We timed our visit, entirely accidentally, to coincide with some kind of festival of the cross. This appeared to mean that many of the town squares were decorated with flowery crosses and other such stuff, and lots of girls and women were colourfully dressed in flamenco dresses. Some of the squares had music, and the city was packed, with quite a carnival atmosphere.
All this sight-seeing was fun, but I should stress that we took it very leisurely. Danielle and I have become leisurely travellers, a pastime focussed on sleep, eat, and drink, rather than frantic rushing around from attraction to attraction. Ian and Katherine seemed more than happy to join us on this schedule, and we took ample opportunity to stop at cafes for a beer or two. In weather I think is best described as warm, bright and golden, it was simply the sensible thing to do.
After four days and three nights, Ian and Katherine returned to Madrid to return to Scotland, and Danielle and I bade them farewell as we moved onto Cordoba. Holiday over - the hard work of work and child-rearing for them, and the hard work, um, of travelling for us.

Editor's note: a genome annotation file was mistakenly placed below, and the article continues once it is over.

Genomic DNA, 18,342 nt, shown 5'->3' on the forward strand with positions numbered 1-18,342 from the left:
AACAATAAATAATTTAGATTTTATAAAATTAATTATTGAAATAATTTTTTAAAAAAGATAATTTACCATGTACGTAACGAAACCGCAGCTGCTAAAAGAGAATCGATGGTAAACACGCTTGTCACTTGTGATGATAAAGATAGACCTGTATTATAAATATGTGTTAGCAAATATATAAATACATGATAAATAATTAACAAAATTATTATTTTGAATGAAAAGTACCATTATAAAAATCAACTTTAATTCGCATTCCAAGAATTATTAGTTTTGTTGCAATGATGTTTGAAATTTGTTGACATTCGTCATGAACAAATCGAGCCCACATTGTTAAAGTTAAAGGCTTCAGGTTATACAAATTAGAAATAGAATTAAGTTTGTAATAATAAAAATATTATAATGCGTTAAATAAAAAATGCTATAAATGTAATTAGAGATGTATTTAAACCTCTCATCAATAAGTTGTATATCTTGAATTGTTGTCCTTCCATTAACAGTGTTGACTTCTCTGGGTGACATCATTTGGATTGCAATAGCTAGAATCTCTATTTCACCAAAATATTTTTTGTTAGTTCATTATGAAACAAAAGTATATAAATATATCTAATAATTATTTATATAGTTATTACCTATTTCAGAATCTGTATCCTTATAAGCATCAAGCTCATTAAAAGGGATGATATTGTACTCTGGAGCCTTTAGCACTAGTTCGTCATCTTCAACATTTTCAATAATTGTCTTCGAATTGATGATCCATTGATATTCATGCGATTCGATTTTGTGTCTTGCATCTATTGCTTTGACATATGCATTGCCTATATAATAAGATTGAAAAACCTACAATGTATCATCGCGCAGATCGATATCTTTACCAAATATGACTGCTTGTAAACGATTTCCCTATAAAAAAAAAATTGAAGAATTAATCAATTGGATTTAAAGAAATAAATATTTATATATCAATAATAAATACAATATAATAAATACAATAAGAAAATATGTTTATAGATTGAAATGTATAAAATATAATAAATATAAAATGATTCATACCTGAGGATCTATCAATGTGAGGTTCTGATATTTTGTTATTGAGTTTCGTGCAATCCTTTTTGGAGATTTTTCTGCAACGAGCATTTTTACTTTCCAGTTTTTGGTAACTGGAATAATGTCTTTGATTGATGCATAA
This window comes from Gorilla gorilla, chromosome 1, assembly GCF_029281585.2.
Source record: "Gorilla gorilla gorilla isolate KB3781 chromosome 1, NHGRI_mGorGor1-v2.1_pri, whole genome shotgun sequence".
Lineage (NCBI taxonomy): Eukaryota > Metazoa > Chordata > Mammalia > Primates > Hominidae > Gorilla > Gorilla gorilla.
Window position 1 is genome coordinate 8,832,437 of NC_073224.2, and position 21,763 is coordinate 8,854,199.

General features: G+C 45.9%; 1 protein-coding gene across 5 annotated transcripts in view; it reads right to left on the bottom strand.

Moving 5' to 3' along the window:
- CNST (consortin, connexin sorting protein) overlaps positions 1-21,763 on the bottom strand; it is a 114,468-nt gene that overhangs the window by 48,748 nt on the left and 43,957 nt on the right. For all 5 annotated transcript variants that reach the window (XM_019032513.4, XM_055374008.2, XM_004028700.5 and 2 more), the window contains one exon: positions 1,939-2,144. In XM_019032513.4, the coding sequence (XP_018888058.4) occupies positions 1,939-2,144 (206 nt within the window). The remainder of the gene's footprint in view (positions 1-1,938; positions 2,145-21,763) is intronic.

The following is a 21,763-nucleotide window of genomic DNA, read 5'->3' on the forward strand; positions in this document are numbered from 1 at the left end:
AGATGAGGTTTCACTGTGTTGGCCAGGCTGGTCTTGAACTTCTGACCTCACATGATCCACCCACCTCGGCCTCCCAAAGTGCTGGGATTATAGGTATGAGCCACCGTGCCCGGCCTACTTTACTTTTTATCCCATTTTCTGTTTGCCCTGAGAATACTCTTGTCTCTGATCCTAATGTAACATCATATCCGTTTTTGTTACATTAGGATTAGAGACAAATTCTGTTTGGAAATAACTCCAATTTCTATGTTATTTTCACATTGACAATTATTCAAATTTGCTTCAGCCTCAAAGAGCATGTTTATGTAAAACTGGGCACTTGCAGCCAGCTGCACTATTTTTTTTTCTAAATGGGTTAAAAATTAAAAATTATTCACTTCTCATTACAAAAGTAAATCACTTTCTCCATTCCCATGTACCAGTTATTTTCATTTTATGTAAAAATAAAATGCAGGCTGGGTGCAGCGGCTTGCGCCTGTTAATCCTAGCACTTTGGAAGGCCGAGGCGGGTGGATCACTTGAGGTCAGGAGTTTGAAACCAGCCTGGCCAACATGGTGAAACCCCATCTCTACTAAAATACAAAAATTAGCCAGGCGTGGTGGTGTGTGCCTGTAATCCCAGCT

One final thing. Do you know these people?
Take a good look at them. We think they were French. Well, they did a runner from a restaurant near the Alhambra, although by the time it was realised they had done so they were too far away for the staff to find. Later, we saw them on the Alhambra walls, although I'm not sure what the correct course of action is by then. So I took a photo. They seemed entirely, absolutely glum throughout their Alhambra visit (we kept walking past them and they never once smiled, and barely even spoke) so if you know these glum, miserable Frenchfolk, then tell them... hmm, just tell them they're bad people. And when I eventually make this into a book, I'm going to make this photo my front cover.